Review: Glass Rainbow - James Lee Burke

"It has been my experience that most human stories are circular rather than linear."

Dave Robicheaux is made aware of the deaths of several girls in his and neighboring parishes of Louisiana, and much to his bosses chagrin, he begins to poke around outside his jurisdiction. His daughter’s new boyfriend is a famous author, hoping to help her with her novel, as one of his friends, a criminal turned famous author. When connections from a small-time pimp to the criminal author keeps surfacing Dave provokes his daughter's ire as well as his own curiosity. Things begin to get a little too contrived for his liking, as his life and his daughter’s lives wind closer and closer to the deaths of those girls. In the end, only being prepared for anything is what can save them.

Filled with fantastic descriptions of character and landscape, Burke fills his book with exposition about history and personal lives as well as anecdotes about dialect and politics. Far from tiresome, and apparently as good a place as any for the newcomer to jump in, I listened to this book while commuting, while cleaning, while lounging - never tiring of Will Patton’s accents and voices for the myriad of unfortunates who caught the eye of Burke’s sober detective. It was easy to separate the goons from one another, and the poor souls ensnared in the beckoning lie of a better life. The disillusion that our narrator sees is paralleled in the fallen plantation empires and the failure of dreams and unsavory endings that befall so many in his scope. Keeping his own family from being pulled under is all there seems left for Dave to do, even as he runs around, solving other crimes.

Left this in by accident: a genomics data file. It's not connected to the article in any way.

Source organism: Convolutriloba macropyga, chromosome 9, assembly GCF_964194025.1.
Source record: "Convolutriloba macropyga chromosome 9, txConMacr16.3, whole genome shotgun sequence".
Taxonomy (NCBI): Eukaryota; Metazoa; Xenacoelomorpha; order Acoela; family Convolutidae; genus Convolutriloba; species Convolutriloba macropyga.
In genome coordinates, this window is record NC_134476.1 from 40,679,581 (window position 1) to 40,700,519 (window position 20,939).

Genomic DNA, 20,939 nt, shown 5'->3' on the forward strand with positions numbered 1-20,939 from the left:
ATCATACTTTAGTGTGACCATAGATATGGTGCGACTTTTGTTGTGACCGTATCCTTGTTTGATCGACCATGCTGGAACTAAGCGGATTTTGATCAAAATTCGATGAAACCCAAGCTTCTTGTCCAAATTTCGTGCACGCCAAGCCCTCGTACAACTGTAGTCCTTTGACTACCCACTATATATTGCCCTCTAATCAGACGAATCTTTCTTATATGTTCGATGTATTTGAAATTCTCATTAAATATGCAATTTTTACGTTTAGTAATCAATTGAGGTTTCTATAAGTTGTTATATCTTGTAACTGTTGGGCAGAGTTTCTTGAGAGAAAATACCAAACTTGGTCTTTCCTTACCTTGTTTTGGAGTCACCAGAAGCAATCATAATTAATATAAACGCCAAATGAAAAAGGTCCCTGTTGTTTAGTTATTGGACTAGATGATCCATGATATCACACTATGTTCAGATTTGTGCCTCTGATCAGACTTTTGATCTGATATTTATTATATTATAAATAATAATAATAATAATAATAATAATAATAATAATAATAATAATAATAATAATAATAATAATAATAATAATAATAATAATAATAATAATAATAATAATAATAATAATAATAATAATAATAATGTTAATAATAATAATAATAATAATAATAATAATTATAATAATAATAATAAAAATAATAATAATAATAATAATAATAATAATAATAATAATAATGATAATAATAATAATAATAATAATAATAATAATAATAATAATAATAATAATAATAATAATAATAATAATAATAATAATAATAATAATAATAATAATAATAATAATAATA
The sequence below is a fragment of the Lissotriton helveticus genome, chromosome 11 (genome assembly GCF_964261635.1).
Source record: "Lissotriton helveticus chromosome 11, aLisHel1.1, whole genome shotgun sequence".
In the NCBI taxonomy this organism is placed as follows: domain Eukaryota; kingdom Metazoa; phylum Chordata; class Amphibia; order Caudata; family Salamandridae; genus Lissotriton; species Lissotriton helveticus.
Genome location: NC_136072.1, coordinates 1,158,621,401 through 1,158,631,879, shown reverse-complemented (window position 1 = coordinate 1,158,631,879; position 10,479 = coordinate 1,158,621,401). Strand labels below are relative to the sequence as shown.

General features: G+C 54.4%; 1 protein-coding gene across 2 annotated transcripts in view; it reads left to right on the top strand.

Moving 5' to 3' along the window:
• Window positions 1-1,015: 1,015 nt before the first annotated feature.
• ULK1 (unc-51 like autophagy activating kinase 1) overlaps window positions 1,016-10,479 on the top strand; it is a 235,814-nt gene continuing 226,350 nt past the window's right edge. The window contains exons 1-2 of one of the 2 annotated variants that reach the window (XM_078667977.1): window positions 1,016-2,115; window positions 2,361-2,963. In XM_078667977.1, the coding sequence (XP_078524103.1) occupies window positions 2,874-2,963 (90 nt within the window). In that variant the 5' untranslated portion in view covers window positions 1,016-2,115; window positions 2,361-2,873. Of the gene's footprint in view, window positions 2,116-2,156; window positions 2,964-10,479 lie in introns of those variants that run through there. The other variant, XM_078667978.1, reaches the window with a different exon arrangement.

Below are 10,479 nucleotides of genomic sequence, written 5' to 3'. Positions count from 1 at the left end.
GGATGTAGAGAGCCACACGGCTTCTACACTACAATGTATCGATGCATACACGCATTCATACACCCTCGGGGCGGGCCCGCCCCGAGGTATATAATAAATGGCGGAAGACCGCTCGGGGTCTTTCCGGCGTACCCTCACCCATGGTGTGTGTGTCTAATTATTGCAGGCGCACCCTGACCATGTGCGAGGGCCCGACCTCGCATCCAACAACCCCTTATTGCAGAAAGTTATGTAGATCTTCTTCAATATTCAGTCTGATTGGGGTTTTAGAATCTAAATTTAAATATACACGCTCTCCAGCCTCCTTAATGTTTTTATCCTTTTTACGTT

It is well known amongst fans of James Lee Burke that his characters are flawed souls, complete with demons and friends who dog them, and his descriptions of the Louisiana Bayou are replete with unforgiving details of history. Despite the headaches that Dave Robicheaux and Clete Purcell get themselves into, they come back for more, like the main character of a Tom Cruise movie. That the ending is often an unbelievable twist of evil plots and blazing gunfire that they somehow survive completely caught me by surprise that has become familiar to old fans. But,  as they’re back in Creole Belle, the next book, this isn’t one to be puzzled over too long. Enjoy it for what it is, or give it a miss.

Dave Robicheaux #18.

(Read/Skim/Miss) (Buy/Borrow)
15:07. Simon & Shuster. 13 July 2010.